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Monstrous Feminine

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Anne Balsamo on the cutting edge cosmetic surgery and the technological production of the gendered body.pdf. Kristeva powers of horror. Linda Dement: Cyberflesh Girlmonster (Mac CD-ROM, 1995) : Linda Dement. My Favorite F Word Is Feminism. Menu4. 'Cyberflesh Girlmonster' by Linda Dement. Cyberflesh booklet. Managing the Monstrous Feminine: Regulating the Reproductive Body - Jane M. Ussher. Managing the Monstrous Feminine takes a unique approach to the study of the material and discursive practices associated with the construction and regulation of the female body.

Managing the Monstrous Feminine: Regulating the Reproductive Body - Jane M. Ussher

Jane Ussher examines the ways in which medicine, science, the law and popular culture combine to produce fictions about femininity, positioning the reproductive body as the source of women's power, danger and weakness.Including sections on 'regulation', 'the subjectification of women' and 'women's negotiation and resistance', this book describes the construction of the 'monstrous feminine' in mythology, art, literature and film, revealing its implications for the regulation and experience of the fecund female body. Critical reviews are combined with case studies and extensive interview material to illuminate discussions of subjects including:

Week2-Creed-MonstrousFeminine. The Monstrous Feminine in Electronic Literature. Directors within the genre of horror film portray female monsters in very specific ways in order to elicit the desired reactions of fear and terror from the audience.

The Monstrous Feminine in Electronic Literature

Barbara Creed asserts that to make a female monster monstrous, the horror film will always abjectify her female reproductive body, which takes the form of monstrous womb, possessed body, monstrous mother, castrator, or even an inhuman creature like a vampire or even a witch. These are all conceptualizations of what Creed coins “the monstrous feminine,” again which states that a woman’s reproductive capability/reproductive body is what renders her to be horrifying or scary. The monstrous feminine is not limited to horror films and is found in other forms of media as well, but that is beyond the scope of this exhibit and viewing guide, which is centered on the digital.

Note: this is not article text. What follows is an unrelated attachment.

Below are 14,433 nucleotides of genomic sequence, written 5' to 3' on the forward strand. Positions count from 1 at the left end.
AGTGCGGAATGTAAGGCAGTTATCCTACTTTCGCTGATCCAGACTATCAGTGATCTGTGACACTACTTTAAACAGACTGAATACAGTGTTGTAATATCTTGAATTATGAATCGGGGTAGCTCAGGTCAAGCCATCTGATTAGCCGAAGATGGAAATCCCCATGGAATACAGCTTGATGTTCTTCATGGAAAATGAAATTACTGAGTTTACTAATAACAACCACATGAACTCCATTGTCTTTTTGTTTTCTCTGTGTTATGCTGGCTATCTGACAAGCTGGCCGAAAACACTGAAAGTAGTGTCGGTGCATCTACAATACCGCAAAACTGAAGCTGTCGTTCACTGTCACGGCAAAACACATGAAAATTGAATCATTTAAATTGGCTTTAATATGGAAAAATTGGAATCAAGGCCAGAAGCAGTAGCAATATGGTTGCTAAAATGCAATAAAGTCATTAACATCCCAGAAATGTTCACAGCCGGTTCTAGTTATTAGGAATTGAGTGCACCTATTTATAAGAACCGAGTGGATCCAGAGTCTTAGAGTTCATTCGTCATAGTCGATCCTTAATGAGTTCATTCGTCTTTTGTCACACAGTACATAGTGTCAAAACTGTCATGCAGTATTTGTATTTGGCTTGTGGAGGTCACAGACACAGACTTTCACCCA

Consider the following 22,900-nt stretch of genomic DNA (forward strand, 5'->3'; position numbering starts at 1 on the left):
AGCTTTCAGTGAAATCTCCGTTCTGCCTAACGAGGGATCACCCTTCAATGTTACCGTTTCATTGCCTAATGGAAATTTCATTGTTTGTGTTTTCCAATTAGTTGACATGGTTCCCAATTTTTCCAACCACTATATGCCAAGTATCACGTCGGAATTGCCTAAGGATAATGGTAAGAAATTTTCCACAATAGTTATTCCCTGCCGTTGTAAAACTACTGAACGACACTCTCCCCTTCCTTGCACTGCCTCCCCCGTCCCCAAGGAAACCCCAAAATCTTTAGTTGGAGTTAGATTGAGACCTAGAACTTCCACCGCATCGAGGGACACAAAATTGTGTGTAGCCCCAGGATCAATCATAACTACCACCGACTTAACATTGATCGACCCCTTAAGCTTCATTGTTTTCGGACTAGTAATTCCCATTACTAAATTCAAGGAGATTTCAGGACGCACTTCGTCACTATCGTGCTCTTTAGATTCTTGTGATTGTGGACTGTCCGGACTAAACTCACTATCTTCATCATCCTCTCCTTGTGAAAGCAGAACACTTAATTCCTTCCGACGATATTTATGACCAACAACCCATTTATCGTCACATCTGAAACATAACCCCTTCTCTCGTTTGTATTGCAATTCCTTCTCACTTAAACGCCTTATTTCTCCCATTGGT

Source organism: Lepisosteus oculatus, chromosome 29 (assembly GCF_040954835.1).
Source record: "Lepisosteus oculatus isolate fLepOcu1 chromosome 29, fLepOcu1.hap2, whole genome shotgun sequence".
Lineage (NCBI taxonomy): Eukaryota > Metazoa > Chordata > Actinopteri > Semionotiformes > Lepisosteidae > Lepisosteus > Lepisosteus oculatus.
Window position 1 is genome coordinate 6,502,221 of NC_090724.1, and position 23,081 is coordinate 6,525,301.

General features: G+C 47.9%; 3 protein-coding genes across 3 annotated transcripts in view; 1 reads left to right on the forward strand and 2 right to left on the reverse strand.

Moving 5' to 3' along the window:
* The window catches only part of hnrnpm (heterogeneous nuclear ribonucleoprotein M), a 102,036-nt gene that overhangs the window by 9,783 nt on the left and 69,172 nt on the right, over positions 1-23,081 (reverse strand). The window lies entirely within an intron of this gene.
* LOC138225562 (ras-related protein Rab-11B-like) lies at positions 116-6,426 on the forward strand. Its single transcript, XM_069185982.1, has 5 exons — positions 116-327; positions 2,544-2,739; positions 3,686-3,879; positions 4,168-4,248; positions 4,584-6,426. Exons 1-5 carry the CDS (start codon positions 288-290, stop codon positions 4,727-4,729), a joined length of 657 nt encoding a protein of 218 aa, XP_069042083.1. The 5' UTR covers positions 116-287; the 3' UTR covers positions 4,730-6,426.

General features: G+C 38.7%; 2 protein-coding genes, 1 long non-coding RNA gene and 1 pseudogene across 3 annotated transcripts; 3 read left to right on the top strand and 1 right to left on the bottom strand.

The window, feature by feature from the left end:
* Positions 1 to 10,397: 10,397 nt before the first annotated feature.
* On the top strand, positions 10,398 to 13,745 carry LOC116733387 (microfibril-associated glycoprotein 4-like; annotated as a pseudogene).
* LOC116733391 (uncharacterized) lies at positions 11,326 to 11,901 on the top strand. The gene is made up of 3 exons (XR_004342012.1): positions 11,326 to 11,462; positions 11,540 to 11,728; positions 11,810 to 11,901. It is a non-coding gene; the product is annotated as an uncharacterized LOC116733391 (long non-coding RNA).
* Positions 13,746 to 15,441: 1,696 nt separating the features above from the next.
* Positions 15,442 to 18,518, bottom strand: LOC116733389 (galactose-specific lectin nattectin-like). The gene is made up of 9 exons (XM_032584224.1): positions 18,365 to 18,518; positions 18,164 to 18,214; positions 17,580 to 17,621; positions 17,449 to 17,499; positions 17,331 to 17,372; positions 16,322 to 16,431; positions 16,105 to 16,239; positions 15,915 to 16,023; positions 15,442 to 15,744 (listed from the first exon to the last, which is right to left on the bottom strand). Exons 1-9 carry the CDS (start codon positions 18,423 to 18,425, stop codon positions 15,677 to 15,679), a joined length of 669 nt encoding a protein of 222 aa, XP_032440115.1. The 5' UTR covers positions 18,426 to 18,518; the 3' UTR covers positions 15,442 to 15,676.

To enter the space of the monstrous feminine, the only universal requirement of sorts is that the abject must be present. (Word Count = 3230) Works Cited: Welby paper. Horror.monstrousfeminine f. He, She or It: The Cyborg De-Constructs Gender in Post Modern Science Fiction. English and American Literature Department As I grew up reading science fiction on the '50's, I had to transpose the gender of the main characters, who were mostly male and solidly masculine.

He, She or It: The Cyborg De-Constructs Gender in Post Modern Science Fiction

Somehow, a women could pilot a starship just as well as a man, adapt to startling new situations and come to grips with just about any alien standing in her way. As I grew order, I grew increasingly incapable and unwilling to ignore gender inscriptions in my favorite genre. Coming of age in the '60's I became a part of that generations' re-discovery of history and re-envisioning of the future. I was not the only reader or radical longing for a post-gender era. Rooted as I was in postmodern American thought, the search for some kind of new identity at times appeared bewildering, for, if anything, postmodernism seems to call for a pluralism, a self that exists in multiples of all of America's diversity. "You call the cyborg 'he,' I notice..

"There's no stronger bond. "... .... "I need to touch you. ... Monstrous Feminine - Jessica Ledwich. The Monstrous Feminine. Cindy Sherman, "Untitled, #341E" "The female is as it were a deformed male.

The Monstrous Feminine

" --Aristotle "Distinguished women . . . are as exceptional as any monstrosity . . . for example a gorilla with two heads. " --Le Bon (1879) "Sir, a woman's composing music is like a dog walking on his hind legs. --Cecil Gray (1928) "It was certainly an odd monster that one made up by reading the historians first and the poets afterwards--[woman as] a worm winged like an eagle; the spirit of life and beauty in a kitchen chopping up suet.

" --Virginia Woolf (1929) "Wouldn't the worst be, isn't the worst, in truth, that women aren't castrated, that they.